May 2007
Volume 48, Issue 13
Free
ARVO Annual Meeting Abstract  |   May 2007
Quality of Life Study Comparing Pneumatic Retinopexy to Scleral Buckle for the Treatment of Retinal Detachment
Author Affiliations & Notes
  • M. Ahmadi
    Ophthalmology, Yale Univ School of Medicine, New Haven, Connecticut
  • R. M. Awdeh
    Ophthalmology, Duke Univ School of Medicine, Durham, North Carolina
  • R. A. Adelman
    Ophthalmology, Yale Univ School of Medicine, New Haven, Connecticut
  • Footnotes
    Commercial Relationships M. Ahmadi, None; R.M. Awdeh, None; R.A. Adelman, None.
  • Footnotes
    Support None.
Investigative Ophthalmology & Visual Science May 2007, Vol.48, 5736. doi:
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      M. Ahmadi, R. M. Awdeh, R. A. Adelman; Quality of Life Study Comparing Pneumatic Retinopexy to Scleral Buckle for the Treatment of Retinal Detachment. Invest. Ophthalmol. Vis. Sci. 2007;48(13):5736.

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      © ARVO (1962-2015); The Authors (2016-present)

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Abstract

Purpose:: To study patient preferences comparing pneumatic retinopexy (PR) to scleral buckle (SB) for the treatment of retinal detachment.

Methods:: A modified version of the Visual Function Questionaire (VFQ-25) and the VFQ-39 were mailed to patients who had SB or PR surgery. A two-tailed student t-test and mean were calculated for both survey groups, as well as subgroup analysis of the VFQ-39 questionaire per the NEI prescribed algorithms.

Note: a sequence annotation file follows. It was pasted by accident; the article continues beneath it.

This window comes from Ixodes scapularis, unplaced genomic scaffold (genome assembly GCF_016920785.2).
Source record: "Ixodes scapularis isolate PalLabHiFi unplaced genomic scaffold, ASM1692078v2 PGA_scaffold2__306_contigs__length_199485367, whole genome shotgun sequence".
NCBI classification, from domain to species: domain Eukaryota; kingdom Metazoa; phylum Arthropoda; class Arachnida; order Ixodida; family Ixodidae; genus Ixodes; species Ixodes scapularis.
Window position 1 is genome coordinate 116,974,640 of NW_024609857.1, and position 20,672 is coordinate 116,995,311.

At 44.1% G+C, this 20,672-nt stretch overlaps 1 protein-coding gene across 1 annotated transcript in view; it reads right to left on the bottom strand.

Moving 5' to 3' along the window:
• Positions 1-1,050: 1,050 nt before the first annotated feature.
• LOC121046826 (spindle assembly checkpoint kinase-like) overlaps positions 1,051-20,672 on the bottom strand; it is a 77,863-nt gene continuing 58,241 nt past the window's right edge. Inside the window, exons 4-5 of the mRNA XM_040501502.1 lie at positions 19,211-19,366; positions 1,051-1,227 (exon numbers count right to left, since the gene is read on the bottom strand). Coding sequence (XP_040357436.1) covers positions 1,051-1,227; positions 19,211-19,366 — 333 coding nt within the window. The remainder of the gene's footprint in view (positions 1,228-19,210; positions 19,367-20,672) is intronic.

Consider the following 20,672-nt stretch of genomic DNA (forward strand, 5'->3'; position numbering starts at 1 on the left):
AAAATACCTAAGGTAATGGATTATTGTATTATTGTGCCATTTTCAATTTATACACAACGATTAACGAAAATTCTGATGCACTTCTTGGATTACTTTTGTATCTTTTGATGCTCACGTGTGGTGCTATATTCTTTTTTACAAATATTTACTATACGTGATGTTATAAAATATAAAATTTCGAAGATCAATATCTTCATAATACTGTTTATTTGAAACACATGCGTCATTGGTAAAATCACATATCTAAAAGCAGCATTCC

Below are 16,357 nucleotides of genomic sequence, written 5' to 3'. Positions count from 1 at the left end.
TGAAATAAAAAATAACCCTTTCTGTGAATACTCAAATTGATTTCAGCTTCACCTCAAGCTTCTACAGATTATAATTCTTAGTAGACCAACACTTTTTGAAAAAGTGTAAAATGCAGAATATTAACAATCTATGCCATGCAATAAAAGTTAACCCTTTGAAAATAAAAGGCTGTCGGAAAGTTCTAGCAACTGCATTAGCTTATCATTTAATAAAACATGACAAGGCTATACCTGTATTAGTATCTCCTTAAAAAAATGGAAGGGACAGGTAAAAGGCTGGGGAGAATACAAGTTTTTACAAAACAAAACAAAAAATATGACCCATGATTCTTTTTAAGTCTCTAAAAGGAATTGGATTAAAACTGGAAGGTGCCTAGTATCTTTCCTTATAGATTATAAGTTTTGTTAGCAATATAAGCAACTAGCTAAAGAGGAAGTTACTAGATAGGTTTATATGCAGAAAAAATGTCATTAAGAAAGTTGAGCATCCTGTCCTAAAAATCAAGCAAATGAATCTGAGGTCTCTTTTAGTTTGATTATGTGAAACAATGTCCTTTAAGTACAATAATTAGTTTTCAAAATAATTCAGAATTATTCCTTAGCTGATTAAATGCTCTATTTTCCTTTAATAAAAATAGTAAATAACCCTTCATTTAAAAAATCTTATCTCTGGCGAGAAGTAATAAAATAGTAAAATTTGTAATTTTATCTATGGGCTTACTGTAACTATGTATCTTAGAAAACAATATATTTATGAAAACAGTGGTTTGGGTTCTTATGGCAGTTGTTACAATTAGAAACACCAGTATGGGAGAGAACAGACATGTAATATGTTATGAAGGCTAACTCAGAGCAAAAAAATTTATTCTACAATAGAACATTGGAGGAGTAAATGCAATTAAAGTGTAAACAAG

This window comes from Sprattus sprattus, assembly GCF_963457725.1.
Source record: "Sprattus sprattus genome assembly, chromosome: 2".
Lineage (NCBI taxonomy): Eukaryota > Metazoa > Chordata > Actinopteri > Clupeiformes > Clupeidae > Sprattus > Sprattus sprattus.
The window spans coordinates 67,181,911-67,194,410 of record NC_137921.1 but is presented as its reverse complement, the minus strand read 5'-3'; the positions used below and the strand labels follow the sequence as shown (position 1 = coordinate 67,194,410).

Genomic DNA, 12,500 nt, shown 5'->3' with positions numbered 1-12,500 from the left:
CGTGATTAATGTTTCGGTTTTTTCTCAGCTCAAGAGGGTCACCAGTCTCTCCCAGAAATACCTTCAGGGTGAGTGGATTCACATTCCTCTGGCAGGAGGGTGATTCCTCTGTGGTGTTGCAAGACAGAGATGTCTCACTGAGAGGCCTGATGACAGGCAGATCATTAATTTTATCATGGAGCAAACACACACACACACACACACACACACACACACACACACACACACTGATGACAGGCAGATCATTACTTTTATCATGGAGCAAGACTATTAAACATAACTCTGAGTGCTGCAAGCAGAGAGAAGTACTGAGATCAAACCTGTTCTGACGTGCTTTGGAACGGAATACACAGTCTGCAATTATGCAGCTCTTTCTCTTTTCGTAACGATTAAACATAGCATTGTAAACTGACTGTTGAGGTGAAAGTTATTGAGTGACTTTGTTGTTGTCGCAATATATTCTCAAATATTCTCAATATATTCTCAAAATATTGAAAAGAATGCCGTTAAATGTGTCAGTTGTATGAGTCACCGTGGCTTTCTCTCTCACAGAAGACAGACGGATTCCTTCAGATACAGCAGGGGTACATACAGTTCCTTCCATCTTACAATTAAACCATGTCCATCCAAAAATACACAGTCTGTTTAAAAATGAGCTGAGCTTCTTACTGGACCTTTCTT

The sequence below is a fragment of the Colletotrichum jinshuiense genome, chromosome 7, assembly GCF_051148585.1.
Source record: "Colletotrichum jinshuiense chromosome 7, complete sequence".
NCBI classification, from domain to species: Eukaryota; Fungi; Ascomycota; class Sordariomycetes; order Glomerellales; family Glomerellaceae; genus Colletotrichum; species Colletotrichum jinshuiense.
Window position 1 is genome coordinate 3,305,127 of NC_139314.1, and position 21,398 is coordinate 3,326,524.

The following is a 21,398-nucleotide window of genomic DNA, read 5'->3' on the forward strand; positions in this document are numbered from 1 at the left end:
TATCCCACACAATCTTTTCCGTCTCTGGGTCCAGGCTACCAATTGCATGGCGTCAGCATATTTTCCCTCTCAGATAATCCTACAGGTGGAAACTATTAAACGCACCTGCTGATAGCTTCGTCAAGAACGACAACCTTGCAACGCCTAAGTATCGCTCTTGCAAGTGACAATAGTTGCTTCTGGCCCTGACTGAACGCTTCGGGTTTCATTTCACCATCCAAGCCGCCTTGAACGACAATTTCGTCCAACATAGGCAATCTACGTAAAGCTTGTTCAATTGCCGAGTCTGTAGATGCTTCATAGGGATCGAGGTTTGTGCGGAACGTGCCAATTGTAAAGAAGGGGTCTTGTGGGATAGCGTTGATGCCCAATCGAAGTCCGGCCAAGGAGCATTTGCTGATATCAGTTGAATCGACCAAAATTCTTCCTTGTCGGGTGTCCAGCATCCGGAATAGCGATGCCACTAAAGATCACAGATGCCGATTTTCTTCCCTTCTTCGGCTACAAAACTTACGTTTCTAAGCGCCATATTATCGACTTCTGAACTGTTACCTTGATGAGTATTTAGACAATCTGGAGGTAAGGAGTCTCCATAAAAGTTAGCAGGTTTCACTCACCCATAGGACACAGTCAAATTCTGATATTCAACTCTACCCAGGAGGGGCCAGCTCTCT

Results:: 45 patients returned the questionaire, 25 of whom underwent the SB operation and 20 underwent PR. The average pain score in the first 48 hours after surgery was 5.5 for the SB group and 5.0 for the PR group (p=0.66). The ocular pain subgroup, as denoted by the NEI, yielded a mean score of 75 for the SB group and 82.5 for the PR group (p=0.28). The score of difficult post-operative experience was 5.5 in the SB group and 5.25 in the PR group (p=0.78). Patients were able to assume normal daily activities after an average of 3.0 weeks in the SB group and after 3.2 weeks in the PR group (p=0.73). When patients were asked what procedure they would like to have if they needed retinal detachment surgery in their fellow eye, 60% of PR respondents would select a PR again, whereas 28% of SB patients chose SB procedure for their fellow eye (p= 0.05).

Conclusions:: Self-assessed pain was similar in both the SB and PR groups. The quality of life did not differ between SB and PR patients. Larger number of PR patients preferred to have PR in their fellow eye versus SB patients to have SB again. These findings may indicate a difference in self-reported patient preferences and experiences, compared to the perceptions of physicians performing these procedures.

Keywords: quality of life • retinal detachment 
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